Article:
It depends on the terms of your plan. Some plans may allow you to roll over any portion of your vested account balance. You should initiate a direct rollover if you want to avoid having federal income tax withheld on the taxable portion of your distribution.
Yes, you can have as many accounts as you like.
You may be able to transfer your IRA balance into your new plan if the new plan accepts rollovers from IRAs. Before rolling your money into a new plan, you should compare the plan’s investment options and withdrawal rules with those of your IRA. You may give up some flexibility or face stricter requirements if you make the move.
However, you’ll be responsible for any unpaid taxes on the taxable portion of a Roth IRA rollover.
Talk to your financial professional about your options. American Funds IRA Rollover Specialists are available to assist you at (800) 421-9923, Monday through Friday, from 8 a.m. to 7 p.m., Eastern time.
Essentially the same things you look for in any prudent investment: diversification, built-in flexibility and sound, proven management. Mutual funds — like the ones in the American Funds family — are a popular investment choice for all kinds of IRAs because they offer all of these features.
American Funds is one of the most experienced investment managers in the United States. We’ve been managing investors’ assets since 1931. We take a conservative, long-term approach that’s consistent with the needs of most people saving for the future. That’s why most of our shareholders’ investments are intended for retirement.
For more information, see About American Funds.
It depends on your retirement plan. Check your plan’s Summary Plan Description to see when you’re allowed to take a distribution. If you qualify to take a distribution (other than a hardship distribution or a required minimum distribution) and you own American Funds Class A, B or C shares, you can request a direct rollover to an IRA. If you own American Funds Class R shares, they have to be sold so that the proceeds can be used to purchase an IRA with Class A, B or C shares. Certain fee-based broker-dealers offer IRAs with Class F shares.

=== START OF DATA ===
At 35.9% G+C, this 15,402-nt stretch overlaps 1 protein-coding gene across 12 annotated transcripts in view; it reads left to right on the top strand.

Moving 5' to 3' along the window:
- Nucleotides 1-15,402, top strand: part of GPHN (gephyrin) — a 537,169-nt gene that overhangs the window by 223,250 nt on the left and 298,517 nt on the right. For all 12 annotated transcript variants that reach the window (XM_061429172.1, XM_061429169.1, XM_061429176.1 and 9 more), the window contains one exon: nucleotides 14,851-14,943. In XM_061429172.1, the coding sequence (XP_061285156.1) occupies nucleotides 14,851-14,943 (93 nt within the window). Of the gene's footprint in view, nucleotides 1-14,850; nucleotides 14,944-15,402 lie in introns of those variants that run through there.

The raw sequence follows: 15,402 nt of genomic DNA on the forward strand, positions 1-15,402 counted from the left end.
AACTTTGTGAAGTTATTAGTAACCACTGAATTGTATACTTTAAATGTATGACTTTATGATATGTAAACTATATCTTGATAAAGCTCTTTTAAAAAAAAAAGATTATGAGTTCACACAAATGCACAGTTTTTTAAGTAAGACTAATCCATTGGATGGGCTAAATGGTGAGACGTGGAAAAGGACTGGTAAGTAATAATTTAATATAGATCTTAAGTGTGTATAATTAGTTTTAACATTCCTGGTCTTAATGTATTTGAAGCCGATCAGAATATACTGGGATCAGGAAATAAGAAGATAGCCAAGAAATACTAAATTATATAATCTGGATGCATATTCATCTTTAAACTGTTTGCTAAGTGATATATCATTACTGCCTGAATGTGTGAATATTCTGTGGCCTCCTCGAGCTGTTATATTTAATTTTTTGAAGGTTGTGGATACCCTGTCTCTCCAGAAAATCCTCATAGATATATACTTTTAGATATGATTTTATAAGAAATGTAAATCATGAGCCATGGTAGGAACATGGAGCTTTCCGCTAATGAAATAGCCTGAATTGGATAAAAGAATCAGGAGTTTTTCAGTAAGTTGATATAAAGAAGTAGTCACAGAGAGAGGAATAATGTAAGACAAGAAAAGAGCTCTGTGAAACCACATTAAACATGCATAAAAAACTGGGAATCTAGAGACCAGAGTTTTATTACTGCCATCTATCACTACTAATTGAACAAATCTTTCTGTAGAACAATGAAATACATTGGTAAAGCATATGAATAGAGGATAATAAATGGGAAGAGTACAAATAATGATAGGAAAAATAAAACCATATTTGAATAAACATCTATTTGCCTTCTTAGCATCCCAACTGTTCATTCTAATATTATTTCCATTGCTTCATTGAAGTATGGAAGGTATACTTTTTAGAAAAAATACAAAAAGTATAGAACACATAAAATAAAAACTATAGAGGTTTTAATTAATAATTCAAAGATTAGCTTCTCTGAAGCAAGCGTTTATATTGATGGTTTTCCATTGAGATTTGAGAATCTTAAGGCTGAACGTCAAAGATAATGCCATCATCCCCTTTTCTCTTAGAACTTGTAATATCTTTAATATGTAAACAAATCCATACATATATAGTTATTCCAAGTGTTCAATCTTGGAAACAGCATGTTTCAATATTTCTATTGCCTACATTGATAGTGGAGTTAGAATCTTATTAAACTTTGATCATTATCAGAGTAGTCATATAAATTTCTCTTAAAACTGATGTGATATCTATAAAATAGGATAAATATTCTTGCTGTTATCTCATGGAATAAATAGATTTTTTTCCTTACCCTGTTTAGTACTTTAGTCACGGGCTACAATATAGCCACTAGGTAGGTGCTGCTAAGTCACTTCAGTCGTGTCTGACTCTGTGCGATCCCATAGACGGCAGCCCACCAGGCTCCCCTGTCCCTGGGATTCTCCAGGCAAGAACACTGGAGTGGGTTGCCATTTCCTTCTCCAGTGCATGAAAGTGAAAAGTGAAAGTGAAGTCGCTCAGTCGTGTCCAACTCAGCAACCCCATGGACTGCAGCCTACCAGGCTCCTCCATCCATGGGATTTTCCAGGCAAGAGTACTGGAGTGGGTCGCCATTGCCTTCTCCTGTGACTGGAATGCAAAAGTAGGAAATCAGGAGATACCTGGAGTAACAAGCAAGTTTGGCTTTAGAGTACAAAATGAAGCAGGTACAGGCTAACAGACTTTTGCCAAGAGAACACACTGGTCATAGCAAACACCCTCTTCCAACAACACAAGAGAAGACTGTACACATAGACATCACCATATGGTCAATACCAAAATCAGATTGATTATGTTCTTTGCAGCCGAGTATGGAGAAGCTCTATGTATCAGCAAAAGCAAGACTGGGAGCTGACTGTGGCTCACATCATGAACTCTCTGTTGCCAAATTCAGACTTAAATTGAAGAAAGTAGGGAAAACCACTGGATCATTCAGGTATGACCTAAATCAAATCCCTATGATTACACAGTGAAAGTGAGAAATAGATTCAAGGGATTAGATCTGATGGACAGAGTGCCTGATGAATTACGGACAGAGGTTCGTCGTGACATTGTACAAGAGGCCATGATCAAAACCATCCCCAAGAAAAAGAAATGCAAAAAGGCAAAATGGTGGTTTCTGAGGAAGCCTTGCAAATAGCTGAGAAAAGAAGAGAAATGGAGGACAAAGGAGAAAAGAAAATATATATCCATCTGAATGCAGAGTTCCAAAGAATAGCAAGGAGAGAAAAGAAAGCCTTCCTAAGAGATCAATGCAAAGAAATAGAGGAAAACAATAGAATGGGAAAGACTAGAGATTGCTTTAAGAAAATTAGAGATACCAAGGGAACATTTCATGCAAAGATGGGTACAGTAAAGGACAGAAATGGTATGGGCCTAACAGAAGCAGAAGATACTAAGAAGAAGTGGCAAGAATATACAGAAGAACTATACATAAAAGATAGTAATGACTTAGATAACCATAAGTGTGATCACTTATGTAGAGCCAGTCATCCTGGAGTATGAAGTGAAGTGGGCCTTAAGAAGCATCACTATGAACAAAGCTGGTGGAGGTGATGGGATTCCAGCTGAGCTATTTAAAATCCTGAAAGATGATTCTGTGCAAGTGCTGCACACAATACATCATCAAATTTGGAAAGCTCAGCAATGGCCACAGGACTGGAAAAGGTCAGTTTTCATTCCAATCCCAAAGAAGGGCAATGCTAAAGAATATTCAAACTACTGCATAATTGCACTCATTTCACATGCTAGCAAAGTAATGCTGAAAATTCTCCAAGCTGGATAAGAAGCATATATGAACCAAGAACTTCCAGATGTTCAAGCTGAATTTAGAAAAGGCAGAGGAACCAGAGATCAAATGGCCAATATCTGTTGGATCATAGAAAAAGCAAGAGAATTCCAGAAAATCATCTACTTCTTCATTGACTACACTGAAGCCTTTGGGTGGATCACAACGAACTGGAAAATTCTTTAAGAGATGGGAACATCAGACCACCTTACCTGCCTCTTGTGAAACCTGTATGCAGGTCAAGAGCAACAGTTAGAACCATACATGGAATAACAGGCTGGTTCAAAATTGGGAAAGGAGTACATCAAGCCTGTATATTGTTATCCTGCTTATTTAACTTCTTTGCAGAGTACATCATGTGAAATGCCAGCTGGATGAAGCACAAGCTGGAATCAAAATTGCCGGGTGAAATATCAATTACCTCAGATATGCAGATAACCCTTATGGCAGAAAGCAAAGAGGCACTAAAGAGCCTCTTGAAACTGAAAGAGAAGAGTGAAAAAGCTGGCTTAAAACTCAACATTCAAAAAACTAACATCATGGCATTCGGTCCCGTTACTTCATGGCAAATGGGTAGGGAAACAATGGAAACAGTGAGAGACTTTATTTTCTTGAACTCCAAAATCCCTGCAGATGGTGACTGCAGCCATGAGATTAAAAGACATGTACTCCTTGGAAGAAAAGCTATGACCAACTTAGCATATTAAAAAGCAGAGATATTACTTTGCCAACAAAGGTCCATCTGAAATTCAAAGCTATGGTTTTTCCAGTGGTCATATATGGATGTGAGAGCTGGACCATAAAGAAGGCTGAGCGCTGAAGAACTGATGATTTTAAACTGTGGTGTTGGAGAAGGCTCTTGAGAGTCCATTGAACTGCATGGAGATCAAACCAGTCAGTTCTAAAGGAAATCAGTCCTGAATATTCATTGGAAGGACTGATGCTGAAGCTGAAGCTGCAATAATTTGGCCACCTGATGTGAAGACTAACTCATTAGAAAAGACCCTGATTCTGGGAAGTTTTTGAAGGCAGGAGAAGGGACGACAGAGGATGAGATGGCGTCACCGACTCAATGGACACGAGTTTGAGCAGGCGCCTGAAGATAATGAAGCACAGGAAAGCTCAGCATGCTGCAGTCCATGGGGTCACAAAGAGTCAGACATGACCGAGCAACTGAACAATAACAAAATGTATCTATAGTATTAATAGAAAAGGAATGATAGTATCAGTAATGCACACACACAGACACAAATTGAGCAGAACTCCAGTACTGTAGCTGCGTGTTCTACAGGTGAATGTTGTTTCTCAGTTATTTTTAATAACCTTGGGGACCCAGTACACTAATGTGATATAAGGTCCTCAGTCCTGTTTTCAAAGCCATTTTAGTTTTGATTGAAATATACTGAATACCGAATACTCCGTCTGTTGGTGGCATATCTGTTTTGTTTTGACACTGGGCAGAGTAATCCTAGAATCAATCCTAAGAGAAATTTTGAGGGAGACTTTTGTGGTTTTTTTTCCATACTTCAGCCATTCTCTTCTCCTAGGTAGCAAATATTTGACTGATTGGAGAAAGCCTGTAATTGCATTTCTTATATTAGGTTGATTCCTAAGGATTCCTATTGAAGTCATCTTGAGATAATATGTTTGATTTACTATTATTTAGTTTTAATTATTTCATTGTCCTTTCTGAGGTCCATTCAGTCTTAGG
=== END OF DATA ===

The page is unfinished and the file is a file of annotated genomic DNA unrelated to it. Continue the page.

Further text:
It depends. Generally, an amount already invested in American Funds can be rolled over into an American Funds IRA without paying any up-front sales charges. Any amount held in investments other than American Funds is subject to applicable sales charges.
A one-time $10 setup fee will be deducted from your account when you open an American Funds IRA. There is also an annual custodian fee (currently $10).
American Funds are sold only through financial professionals because we believe that their expertise and guidance are essential to successful financial planning. Financial professionals are there to answer your questions and help you through the decision-making process. If you would like a referral to a professional in your area who is familiar with our funds and services, please call us at (800) 421-4120.
You can take the cash, but financial experts usually advise against it. You may end up with less than you expected because of taxes.
Qualified withdrawals from Roth 401(k) or 403(b) accounts, including earnings, are tax-free. Only the earnings portion of nonqualified withdrawals from Roth accounts is taxable. Withdrawals from Roth accounts are tax-free if the account was established at least five years before, and if you’re at least 59-1/2 years of age or if withdrawals are made because of disability or death. Withdrawals from non-Roth accounts are generally taxable.